This story originally appeared at Truthdig. Robert Scheer is the author of The Great American Stickup: How Reagan Republicans and Clinton Democrats Enriched Wall Street While Mugging Main Street (Nation Books).
A Budweiser commercial during the Super Bowl, that annual celebration of violence as sport, featured a most joyous homecoming for a US veteran of the Afghan War. It was a fitting tribute to the fact that he survived, but you would have to be drunk on Bud not to notice that the three decades since the United States first meddled in Afghanistan have been an unequivocal disaster and that those who did not survive—NATO combatants and far larger number of Afghan natives—died in vain.
This was a point made clearly but largely unnoticed on that day of obligatory patriotic flag waving in an interview with Hamid Karzai, the US anointed leader of Afghanistan, who told The Sunday Times of London that “I saw no good” resulting from yet another American adventure in imperial democracy.
“This whole 12 years was one of constant pleading with America to treat the lives of our civilians as lives of people,” Karzai stated, continuing his denunciation of the terror of anti-terrorism exemplified by Bush’s orgy of torture followed by Obama’s drone attacks that traumatize the Afghan countryside. Karzai, no stranger to corruption and contradiction, has refused to sign a pact authorizing a continued and much reduced US presence in his country unless all such unilateral military attacks on his people are ended. As for the Taliban enemy that the US invasion had temporarily deposed, Karzai referred to them as “brothers” while he dismissed his erstwhile American sponsors as “rivals,” indicating that Obama now has his own “mission accomplished” embarrassment.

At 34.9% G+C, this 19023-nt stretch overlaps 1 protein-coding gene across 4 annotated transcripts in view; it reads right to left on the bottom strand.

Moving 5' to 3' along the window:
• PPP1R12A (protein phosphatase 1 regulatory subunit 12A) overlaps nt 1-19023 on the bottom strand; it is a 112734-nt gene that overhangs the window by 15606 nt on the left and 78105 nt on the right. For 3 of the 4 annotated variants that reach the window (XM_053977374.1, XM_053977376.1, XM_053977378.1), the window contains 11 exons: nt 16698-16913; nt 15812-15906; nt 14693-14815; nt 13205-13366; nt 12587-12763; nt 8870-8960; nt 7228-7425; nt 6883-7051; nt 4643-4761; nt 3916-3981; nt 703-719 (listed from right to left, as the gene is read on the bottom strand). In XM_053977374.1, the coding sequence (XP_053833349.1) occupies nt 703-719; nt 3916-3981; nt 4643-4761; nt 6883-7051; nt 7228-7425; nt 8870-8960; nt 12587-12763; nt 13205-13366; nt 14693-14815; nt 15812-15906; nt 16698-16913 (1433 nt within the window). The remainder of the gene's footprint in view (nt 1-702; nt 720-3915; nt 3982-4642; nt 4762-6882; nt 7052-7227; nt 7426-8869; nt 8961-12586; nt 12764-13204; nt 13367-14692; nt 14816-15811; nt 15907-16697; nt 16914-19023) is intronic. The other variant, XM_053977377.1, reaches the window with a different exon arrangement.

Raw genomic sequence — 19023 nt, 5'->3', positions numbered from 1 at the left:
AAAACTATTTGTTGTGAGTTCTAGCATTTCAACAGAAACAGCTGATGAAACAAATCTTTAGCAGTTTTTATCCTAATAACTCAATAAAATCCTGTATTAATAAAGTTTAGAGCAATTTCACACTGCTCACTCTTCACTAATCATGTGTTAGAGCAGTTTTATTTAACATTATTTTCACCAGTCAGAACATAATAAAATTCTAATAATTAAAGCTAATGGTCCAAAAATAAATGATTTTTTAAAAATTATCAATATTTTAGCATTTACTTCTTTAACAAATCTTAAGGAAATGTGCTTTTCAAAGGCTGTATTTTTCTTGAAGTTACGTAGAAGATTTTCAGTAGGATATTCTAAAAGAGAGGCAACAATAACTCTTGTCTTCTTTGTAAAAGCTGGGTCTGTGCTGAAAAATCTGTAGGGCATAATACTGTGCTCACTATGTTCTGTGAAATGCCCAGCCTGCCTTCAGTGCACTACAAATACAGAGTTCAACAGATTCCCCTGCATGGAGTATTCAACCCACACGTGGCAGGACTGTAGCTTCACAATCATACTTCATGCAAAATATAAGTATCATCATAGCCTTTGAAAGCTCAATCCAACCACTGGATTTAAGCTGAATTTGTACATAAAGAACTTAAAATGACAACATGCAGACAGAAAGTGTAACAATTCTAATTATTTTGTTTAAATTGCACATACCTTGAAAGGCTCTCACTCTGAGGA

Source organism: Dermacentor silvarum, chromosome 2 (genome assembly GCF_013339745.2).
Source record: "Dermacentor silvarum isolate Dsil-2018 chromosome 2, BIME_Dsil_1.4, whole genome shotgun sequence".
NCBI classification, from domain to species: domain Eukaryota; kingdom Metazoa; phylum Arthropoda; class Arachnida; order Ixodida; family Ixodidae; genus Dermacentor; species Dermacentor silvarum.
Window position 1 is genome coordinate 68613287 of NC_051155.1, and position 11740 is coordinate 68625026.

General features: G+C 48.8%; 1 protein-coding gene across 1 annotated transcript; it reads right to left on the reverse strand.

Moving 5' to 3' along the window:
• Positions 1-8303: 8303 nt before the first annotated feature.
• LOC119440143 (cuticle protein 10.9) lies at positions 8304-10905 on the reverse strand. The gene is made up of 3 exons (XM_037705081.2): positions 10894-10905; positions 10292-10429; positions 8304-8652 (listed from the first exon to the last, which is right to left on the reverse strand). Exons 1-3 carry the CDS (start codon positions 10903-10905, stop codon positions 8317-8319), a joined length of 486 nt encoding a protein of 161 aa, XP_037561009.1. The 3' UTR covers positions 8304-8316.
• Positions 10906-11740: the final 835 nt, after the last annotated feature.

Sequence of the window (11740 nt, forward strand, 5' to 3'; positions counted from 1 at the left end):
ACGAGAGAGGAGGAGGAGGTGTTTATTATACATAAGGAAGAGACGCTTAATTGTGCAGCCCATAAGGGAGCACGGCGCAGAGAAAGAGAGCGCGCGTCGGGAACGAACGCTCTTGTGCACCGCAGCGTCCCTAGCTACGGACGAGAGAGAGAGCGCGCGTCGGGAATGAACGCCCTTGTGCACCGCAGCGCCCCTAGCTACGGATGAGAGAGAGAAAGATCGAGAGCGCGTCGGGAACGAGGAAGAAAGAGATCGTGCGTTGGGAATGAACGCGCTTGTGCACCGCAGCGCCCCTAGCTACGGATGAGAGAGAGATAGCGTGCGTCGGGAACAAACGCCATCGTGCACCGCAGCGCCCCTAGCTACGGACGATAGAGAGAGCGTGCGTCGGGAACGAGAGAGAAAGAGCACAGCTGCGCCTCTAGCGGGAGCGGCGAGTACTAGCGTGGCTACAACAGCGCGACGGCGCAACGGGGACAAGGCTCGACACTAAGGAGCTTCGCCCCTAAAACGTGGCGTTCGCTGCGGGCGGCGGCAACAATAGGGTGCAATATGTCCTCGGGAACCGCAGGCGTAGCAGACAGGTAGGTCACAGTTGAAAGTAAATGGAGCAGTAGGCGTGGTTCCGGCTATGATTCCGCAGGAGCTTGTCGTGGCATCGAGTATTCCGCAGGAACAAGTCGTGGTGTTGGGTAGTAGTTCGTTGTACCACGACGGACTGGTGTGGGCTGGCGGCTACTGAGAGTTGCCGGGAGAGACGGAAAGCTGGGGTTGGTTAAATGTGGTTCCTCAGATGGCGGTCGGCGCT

Maybe that dismal outcome of the Obama-ordered surge, comparable to the ultimate failure of Bush’s in Iraq, is why Karzai observed that he and Obama have not spoken directly since June. For the Democratic hawks, Afghanistan was going to be the good war, but Obama has learned, as did then-President Jimmy Carter more than thirty years ago, that the Afghans are not to be toyed with.
In Carter’s case back in the late 1970s, he was convinced by Zbigniew Brzezinski, the president’s terminally confident national security adviser, that supporting Muslim extremists to overthrow a secular pro-Soviet government in power in Kabul would draw our main international adversary into its version of our Vietnam quagmire. What fun but the strategy failed, and the Soviets didn’t invade until the US imported sufficient foreign fighters to destabilize a country on their border.